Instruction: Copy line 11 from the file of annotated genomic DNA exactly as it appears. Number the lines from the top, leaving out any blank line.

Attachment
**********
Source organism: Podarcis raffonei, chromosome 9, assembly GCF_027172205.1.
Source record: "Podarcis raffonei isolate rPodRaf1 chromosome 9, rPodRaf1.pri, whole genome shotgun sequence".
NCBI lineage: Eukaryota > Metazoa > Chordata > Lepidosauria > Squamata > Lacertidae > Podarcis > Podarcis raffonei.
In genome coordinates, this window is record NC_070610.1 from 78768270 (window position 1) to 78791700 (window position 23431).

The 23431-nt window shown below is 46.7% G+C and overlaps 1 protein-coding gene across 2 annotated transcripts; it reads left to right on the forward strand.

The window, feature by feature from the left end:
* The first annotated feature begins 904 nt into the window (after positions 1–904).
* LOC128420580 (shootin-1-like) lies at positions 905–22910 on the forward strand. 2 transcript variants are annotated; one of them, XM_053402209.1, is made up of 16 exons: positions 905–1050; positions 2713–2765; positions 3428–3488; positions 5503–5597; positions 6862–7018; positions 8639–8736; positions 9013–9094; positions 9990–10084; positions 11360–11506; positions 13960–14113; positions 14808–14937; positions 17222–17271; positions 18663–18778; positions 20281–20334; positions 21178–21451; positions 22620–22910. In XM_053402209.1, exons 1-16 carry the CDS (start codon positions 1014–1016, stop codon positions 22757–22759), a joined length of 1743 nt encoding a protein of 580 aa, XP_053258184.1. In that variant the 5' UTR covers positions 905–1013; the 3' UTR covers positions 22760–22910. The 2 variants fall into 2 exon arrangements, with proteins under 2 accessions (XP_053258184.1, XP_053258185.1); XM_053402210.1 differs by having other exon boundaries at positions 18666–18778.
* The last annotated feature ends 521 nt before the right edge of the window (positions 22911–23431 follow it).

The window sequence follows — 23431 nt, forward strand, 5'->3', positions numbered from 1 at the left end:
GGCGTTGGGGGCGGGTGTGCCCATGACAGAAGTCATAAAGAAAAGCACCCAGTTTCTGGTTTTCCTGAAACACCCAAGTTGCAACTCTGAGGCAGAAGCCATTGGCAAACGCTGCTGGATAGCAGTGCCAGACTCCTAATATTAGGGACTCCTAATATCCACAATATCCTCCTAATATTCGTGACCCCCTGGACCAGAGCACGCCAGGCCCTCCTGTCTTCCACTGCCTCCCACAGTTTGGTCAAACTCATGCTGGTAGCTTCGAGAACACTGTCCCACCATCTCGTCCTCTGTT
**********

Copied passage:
GGCGTTGGGGGCGGGTGTGCCCATGACAGAAGTCATAAAGAAAAGCACCCAGTTTCTGGTTTTCCTGAAACACCCAAGTTGCAACTCTGAGGCAGAAGCCATTGGCAAACGCTGCTGGATAGCAGTGCCAGACTCCTAATATTAGGGACTCCTAATATCCACAATATCCTCCTAATATTCGTGACCCCCTGGACCAGAGCACGCCAGGCCCTCCTGTCTTCCACTGCCTCCCACAGTTTGGTCAAACTCATGCTGGTAGCTTCGAGAACACTGTCCCACCATCTCGTCCTCTGTT